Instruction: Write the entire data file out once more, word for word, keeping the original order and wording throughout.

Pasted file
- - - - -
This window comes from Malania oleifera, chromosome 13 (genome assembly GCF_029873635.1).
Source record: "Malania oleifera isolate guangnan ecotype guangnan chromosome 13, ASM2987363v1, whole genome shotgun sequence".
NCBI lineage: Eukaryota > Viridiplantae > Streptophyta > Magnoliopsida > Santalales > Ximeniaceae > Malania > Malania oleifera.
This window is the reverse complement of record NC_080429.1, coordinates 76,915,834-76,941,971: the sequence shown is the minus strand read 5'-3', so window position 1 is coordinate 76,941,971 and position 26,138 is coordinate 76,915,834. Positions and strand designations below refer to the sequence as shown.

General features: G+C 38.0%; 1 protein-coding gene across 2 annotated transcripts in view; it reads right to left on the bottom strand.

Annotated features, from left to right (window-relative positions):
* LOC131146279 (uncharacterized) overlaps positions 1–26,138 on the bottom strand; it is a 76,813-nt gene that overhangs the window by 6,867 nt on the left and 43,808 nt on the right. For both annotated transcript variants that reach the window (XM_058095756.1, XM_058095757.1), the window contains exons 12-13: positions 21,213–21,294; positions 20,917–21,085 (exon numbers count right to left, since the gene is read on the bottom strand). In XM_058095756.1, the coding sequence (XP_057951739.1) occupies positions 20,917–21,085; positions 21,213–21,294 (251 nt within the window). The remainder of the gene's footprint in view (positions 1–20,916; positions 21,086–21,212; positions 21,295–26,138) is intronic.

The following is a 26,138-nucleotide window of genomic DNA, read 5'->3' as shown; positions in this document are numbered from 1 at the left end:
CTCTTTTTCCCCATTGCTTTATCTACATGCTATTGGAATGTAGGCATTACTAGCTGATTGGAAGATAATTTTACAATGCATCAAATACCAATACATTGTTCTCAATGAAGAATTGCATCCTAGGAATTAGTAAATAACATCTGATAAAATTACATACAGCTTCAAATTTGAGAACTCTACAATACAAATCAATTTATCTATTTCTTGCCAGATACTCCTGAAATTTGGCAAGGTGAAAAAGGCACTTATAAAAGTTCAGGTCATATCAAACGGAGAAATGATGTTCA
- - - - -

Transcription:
This window comes from Malania oleifera, chromosome 13 (genome assembly GCF_029873635.1).
Source record: "Malania oleifera isolate guangnan ecotype guangnan chromosome 13, ASM2987363v1, whole genome shotgun sequence".
NCBI lineage: Eukaryota > Viridiplantae > Streptophyta > Magnoliopsida > Santalales > Ximeniaceae > Malania > Malania oleifera.
This window is the reverse complement of record NC_080429.1, coordinates 76,915,834-76,941,971: the sequence shown is the minus strand read 5'-3', so window position 1 is coordinate 76,941,971 and position 26,138 is coordinate 76,915,834. Positions and strand designations below refer to the sequence as shown.

General features: G+C 38.0%; 1 protein-coding gene across 2 annotated transcripts in view; it reads right to left on the bottom strand.

Annotated features, from left to right (window-relative positions):
* LOC131146279 (uncharacterized) overlaps positions 1–26,138 on the bottom strand; it is a 76,813-nt gene that overhangs the window by 6,867 nt on the left and 43,808 nt on the right. For both annotated transcript variants that reach the window (XM_058095756.1, XM_058095757.1), the window contains exons 12-13: positions 21,213–21,294; positions 20,917–21,085 (exon numbers count right to left, since the gene is read on the bottom strand). In XM_058095756.1, the coding sequence (XP_057951739.1) occupies positions 20,917–21,085; positions 21,213–21,294 (251 nt within the window). The remainder of the gene's footprint in view (positions 1–20,916; positions 21,086–21,212; positions 21,295–26,138) is intronic.

The following is a 26,138-nucleotide window of genomic DNA, read 5'->3' as shown; positions in this document are numbered from 1 at the left end:
CTCTTTTTCCCCATTGCTTTATCTACATGCTATTGGAATGTAGGCATTACTAGCTGATTGGAAGATAATTTTACAATGCATCAAATACCAATACATTGTTCTCAATGAAGAATTGCATCCTAGGAATTAGTAAATAACATCTGATAAAATTACATACAGCTTCAAATTTGAGAACTCTACAATACAAATCAATTTATCTATTTCTTGCCAGATACTCCTGAAATTTGGCAAGGTGAAAAAGGCACTTATAAAAGTTCAGGTCATATCAAACGGAGAAATGATGTTCA